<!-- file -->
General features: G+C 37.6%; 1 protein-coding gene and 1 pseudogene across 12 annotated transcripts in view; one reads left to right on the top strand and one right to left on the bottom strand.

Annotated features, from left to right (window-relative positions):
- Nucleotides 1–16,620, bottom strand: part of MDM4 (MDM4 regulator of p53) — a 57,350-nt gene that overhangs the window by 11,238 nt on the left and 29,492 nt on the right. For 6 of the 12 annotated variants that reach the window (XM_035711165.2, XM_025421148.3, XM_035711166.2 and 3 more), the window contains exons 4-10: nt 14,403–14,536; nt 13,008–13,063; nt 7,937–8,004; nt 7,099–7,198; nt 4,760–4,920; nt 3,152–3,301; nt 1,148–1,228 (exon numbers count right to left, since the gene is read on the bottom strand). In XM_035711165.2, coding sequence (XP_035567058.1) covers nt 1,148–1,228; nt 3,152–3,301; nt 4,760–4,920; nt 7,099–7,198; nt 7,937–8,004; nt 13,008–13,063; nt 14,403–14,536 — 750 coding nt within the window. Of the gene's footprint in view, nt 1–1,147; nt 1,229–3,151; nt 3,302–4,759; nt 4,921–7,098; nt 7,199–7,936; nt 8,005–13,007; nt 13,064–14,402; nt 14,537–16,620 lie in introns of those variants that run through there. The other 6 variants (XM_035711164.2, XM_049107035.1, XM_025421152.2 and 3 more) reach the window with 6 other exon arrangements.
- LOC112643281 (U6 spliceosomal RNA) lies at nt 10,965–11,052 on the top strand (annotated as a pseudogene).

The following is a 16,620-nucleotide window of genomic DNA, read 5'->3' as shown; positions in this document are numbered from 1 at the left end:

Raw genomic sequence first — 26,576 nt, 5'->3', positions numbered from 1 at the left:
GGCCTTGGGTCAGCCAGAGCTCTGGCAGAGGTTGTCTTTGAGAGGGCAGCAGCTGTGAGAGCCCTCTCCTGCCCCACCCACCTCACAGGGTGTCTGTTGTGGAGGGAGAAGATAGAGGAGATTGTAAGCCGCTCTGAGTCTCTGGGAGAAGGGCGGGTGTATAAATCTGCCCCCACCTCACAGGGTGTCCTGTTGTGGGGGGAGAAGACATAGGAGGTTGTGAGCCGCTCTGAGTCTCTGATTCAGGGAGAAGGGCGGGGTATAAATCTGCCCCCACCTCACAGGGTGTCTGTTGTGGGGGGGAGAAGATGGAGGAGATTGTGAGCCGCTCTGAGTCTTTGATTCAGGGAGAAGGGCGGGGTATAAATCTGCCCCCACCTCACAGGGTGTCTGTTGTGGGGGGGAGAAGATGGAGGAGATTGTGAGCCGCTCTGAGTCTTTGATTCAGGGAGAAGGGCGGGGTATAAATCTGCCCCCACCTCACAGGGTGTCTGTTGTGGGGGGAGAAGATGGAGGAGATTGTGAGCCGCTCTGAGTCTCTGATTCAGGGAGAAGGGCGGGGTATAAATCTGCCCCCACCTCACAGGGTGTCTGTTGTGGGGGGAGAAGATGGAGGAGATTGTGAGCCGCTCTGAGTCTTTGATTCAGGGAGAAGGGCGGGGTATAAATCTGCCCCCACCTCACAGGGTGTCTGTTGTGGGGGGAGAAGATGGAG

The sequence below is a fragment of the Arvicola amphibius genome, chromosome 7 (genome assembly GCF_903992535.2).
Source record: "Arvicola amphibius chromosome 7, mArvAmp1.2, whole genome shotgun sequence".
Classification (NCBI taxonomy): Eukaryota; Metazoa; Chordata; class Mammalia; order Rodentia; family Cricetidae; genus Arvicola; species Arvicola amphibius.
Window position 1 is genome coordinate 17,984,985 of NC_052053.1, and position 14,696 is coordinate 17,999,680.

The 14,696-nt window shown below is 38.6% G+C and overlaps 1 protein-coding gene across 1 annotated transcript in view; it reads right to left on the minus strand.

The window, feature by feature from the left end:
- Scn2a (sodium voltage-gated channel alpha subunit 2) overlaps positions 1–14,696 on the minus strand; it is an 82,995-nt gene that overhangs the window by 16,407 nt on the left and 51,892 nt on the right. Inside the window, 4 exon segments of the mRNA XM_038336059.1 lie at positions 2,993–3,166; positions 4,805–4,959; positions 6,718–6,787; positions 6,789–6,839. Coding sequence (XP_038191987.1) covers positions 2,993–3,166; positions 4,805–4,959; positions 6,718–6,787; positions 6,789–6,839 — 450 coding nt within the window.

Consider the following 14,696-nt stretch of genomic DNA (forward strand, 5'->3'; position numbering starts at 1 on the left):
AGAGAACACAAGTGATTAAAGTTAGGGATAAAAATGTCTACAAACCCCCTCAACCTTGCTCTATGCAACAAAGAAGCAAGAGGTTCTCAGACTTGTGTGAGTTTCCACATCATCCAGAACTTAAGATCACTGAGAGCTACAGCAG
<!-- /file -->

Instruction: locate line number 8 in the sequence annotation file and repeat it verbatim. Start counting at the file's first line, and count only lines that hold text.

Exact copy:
The sequence below is a fragment of the Arvicola amphibius genome, chromosome 7 (genome assembly GCF_903992535.2).